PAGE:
Only On 6: The Cowboy Way

Published: Oct. 29, 2012 at 4:27 PM CDT|Updated: Oct. 30, 2012 at 2:59 PM CDT
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Ranching and farming continues to be the heart and backbone of Texoma's deep roots. Unfortunately the modern day cowboy lives a lifestyle that is slowly disappearing.

Zach Parker, Owner of Parker Ranch, is willing to sacrifice just to follow his dream. He is a self assured Texoma cowboy who's devoting his life to the pastures that once belonged to his grandfather and great grandfather.

Parker comments, "Getting just filthy and nasty, the blood sweat and tears of it keeps them away from this business. It would be nice to see more of them go into the family business and take it over."
Parker is not unique, but he is a minority. There just aren't that many young producers like him taking over for older retiring ranchers. Often times the family tradition is lost and families are selling the land they once called home. 
"Their parents might get to old to take care of the place like it should be, so it's either leased out or sold because it can't be tended to."

Hard labor is not the only problem younger farmers and ranchers are facing. Parker said, "The death tax could be so burdensome on them. They can't keep the family farm or ranch in tact, so they have to sell it off to pay the taxes."

Parker added, "Huge cooperation's are buying up 100's of thousands of acers that use to be family owned. That doesn't leave the option for younger generations to come back in and operate those family farms."
The ones who have become the next generation of full-time ranchers or farmers are beating the odds.      
"This isn't easy because you're relying on mother nature and health and the markets. Everything is against you if it doesn't rain." Parker added, "You can see we've been through a two year drought and we've gotten some rain, but in those dry times you have to know how to manage. You have to make it to where you can stay in business and pay bills."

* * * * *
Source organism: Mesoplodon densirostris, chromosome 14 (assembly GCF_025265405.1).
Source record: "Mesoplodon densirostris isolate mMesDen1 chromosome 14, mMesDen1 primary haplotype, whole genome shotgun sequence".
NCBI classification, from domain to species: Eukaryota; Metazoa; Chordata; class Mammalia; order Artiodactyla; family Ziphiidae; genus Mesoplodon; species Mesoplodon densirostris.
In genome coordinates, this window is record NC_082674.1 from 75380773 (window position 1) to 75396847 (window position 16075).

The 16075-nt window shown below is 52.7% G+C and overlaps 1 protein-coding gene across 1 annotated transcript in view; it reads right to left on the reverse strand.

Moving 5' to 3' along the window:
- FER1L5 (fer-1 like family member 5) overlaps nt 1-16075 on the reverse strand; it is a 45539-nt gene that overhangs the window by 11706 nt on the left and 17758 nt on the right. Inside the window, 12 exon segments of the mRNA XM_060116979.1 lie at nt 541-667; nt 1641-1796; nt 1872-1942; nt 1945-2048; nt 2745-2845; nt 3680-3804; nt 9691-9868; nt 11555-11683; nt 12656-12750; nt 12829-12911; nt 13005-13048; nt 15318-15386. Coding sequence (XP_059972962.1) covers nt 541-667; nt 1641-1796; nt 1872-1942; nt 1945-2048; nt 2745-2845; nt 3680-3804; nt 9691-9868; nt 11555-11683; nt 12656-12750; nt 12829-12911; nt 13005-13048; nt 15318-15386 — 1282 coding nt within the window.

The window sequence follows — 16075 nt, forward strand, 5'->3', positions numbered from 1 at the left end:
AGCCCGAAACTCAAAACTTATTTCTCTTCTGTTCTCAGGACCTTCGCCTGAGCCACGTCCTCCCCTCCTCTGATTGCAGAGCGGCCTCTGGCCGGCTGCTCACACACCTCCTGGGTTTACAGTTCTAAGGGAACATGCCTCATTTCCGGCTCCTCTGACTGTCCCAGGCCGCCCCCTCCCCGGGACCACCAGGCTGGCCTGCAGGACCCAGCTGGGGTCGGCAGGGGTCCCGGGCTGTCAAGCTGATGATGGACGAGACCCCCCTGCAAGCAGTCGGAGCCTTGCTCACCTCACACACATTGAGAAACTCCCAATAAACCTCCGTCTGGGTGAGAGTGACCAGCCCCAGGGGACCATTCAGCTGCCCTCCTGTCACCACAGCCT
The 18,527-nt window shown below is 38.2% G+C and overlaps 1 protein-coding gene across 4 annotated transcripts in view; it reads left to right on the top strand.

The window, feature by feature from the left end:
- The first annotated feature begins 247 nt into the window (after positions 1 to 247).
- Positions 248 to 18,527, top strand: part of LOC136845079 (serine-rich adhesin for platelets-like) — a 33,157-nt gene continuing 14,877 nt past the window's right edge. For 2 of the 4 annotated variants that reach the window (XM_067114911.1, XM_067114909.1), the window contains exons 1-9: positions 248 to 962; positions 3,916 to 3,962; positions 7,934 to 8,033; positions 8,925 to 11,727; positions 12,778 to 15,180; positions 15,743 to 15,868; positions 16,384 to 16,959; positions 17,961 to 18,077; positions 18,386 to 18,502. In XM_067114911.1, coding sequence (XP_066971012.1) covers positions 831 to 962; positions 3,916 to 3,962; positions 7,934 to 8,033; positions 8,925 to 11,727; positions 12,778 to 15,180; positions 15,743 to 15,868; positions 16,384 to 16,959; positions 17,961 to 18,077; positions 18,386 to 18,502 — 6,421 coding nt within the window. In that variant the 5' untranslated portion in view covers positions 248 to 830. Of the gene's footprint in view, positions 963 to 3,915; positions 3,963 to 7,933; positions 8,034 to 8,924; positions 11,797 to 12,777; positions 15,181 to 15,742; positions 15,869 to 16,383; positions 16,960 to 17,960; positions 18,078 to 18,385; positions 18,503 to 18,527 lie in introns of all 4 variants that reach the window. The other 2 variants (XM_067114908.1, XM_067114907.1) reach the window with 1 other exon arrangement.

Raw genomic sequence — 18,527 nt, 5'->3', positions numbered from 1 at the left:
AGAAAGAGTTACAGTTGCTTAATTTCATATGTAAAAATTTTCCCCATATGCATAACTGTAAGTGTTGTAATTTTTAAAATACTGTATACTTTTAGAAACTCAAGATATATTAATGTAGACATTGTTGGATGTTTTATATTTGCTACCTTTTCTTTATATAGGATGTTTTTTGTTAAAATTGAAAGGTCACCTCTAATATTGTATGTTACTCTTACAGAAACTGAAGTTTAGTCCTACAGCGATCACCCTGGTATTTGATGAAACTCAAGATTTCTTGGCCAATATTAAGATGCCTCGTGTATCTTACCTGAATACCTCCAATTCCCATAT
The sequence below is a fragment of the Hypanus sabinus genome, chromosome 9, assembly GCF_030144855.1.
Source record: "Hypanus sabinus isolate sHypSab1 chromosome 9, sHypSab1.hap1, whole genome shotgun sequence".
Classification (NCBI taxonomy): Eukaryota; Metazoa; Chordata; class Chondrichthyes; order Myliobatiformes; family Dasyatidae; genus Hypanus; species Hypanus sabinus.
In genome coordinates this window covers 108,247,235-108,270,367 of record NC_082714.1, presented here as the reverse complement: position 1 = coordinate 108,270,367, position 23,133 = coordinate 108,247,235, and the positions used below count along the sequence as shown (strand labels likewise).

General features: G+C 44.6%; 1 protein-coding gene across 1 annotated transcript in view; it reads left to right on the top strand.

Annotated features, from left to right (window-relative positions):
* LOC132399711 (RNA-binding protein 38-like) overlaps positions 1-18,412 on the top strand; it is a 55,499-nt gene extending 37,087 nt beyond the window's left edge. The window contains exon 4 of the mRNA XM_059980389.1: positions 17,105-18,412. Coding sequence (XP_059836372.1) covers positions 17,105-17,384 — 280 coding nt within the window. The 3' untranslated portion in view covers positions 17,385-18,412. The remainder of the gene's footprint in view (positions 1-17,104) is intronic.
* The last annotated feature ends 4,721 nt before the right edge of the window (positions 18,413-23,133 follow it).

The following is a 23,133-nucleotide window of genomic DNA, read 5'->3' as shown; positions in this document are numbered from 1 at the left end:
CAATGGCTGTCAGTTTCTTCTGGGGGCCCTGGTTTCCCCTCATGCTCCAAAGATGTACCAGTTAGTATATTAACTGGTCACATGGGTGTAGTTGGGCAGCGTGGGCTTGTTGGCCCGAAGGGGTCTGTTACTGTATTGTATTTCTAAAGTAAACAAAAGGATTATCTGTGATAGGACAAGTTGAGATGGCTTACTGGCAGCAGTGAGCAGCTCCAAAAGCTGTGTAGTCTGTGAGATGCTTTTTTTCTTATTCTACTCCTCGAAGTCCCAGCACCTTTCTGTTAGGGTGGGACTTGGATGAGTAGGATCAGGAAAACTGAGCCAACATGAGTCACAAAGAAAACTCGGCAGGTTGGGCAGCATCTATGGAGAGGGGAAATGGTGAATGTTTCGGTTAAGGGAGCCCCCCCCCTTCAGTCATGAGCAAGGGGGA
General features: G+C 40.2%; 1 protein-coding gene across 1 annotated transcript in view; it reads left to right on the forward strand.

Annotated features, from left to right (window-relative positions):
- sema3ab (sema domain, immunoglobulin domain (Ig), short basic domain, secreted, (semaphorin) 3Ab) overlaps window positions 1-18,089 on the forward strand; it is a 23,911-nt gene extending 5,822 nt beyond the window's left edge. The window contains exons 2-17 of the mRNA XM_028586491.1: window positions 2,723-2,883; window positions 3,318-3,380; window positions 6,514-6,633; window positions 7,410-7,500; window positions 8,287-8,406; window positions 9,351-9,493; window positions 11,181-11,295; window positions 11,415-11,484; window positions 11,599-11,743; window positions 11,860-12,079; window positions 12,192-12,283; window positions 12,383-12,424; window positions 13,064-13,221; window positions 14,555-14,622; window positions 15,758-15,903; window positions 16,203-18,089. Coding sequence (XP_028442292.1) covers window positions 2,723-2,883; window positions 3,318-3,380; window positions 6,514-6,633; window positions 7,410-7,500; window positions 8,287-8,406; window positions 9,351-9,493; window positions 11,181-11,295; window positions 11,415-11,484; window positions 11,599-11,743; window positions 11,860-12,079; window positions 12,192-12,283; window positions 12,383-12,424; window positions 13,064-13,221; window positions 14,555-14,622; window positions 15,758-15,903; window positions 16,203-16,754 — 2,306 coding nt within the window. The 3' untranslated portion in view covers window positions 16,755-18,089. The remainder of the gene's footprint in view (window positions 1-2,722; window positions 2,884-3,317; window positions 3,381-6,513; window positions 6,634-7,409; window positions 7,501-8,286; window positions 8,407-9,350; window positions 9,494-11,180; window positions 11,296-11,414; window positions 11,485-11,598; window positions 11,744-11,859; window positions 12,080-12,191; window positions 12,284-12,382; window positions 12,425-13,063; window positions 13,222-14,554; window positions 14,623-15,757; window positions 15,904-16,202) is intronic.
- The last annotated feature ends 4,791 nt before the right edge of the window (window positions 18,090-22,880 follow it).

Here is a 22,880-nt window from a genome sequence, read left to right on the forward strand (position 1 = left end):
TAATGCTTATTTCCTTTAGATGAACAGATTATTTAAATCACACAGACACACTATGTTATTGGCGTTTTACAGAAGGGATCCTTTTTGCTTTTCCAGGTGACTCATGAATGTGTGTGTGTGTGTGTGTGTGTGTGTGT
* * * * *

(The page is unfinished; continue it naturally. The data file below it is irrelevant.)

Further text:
Parker, a graduate of Texas Tech University said it takes more than strength to run a successful operation, it takes a degree.   
"You can work so hard, but that doesn't always turn out profitable or successful. Hard work is just a step in the right direction."

The beef industry is vital to Texas economy. Parker said despite what people may think, right now is the right time to get into the industry. He said agriculture, due to the drought and do to the demand,  is more profitable. A tough lesson to learn in some cases in the younger generation cowboy. 
"They expect a lot more for less. I mean everybody wants to have a large bank account and do less work to have that. For some reason that mentality has carried over into this business."
No matter the challenges, Parker hopes to see younger generations come back and work on their family farm and ranch. Where cowboys and cowgirls still herd cattle from horseback on open pastures, reminiscent of the way it was done by their fathers and mothers, truly believing that it's still is a great way of life.

"We need to get back to the basics and principals that my grandfather and grandmother once instilled in my dad and me. It's to appreciate the opportunities that we've been given and to make the best of it."

Natalie Garcia,   Newschannel 6